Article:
En español | We're all aware of the very reasonable Federal Aviation Administration no-nos that prohibit weapons, smoking and "interference" with airline personnel. But the airlines have their own rules, too. Some are less than obvious or a bit vague, and all are open to interpretation by and enforceable at the discretion of the crew. Let's count the many things that might get you banned from boarding or booted from a flight before takeoff:
1. Smelling like a locker room
Buying a ticket contractually obligates you to refrain from boarding in "a malodorous condition." If you run out of time for a shower before your flight, at least take a sponge bath, just to be safe.
2. Bringing your germs onboard
If you appear seriously ill — especially with a condition that seems contagious — and can't produce a doctor's written permission to travel, you may not be allowed to fly.
3. Dressing inappropriately
Revealing clothing — including baggy pants hanging south of the undershorts — and T-shirts broadcasting lewd sayings or inflammatory political slogans have gotten passengers ousted.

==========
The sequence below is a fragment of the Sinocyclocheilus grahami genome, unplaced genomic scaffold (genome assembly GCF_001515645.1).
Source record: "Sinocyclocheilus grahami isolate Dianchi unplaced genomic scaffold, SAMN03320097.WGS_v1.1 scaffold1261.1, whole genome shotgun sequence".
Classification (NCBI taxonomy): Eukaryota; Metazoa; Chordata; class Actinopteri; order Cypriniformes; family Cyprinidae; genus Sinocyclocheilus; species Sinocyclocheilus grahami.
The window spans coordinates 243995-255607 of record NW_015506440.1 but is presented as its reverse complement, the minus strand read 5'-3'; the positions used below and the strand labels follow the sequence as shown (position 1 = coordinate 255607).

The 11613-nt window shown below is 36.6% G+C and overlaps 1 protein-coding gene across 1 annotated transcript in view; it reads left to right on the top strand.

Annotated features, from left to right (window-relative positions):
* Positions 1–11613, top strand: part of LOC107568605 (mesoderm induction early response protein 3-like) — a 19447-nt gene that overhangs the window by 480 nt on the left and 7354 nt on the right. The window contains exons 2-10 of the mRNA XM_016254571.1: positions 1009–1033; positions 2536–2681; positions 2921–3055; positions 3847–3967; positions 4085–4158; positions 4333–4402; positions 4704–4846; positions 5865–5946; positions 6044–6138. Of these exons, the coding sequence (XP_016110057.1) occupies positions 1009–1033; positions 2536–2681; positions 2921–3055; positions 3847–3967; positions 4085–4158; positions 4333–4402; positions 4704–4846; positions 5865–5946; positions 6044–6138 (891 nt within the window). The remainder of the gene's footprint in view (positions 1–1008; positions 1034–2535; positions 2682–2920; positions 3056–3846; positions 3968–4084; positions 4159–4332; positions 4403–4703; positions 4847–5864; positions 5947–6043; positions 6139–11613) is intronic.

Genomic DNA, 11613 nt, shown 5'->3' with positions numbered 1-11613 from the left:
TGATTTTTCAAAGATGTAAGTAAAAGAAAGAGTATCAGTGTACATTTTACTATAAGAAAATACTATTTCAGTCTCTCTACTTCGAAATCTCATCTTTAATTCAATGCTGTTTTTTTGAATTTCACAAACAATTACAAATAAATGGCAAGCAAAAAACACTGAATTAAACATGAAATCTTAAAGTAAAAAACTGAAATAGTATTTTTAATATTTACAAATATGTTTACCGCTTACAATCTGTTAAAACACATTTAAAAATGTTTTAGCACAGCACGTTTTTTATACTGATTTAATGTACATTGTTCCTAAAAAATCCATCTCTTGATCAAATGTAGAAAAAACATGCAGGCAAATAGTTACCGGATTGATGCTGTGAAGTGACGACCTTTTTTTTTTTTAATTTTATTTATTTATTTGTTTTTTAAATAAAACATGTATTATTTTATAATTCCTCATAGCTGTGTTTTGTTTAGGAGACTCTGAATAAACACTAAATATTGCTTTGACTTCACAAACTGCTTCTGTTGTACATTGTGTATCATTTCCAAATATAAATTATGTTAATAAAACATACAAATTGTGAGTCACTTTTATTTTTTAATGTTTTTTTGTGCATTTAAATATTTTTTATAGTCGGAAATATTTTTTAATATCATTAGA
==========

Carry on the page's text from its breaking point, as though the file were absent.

4. Swearing like a longshoreman
Numerous conflicts during boarding that could have been resolved quickly ended instead with passengers being escorted off the plane when the fray escalated into a volley of foul epithets.
5. Showing up over-lubricated
A wee dram might relieve travel stress, but just appearing to be intoxicated is grounds for ejection. Even if you're well below the legal limit, be sure your conduct is unassailable when you have alcohol on your breath.
6. Public displays of affection
Thanks to crowded flights with cramped seats, very little goes unnoticed by your fellow passengers on an airplane. So you're better off saving any overtly enthusiastic displays of affection for your hotel room.
Next Page: Refusing to turn off electronics and other in-flight no-nos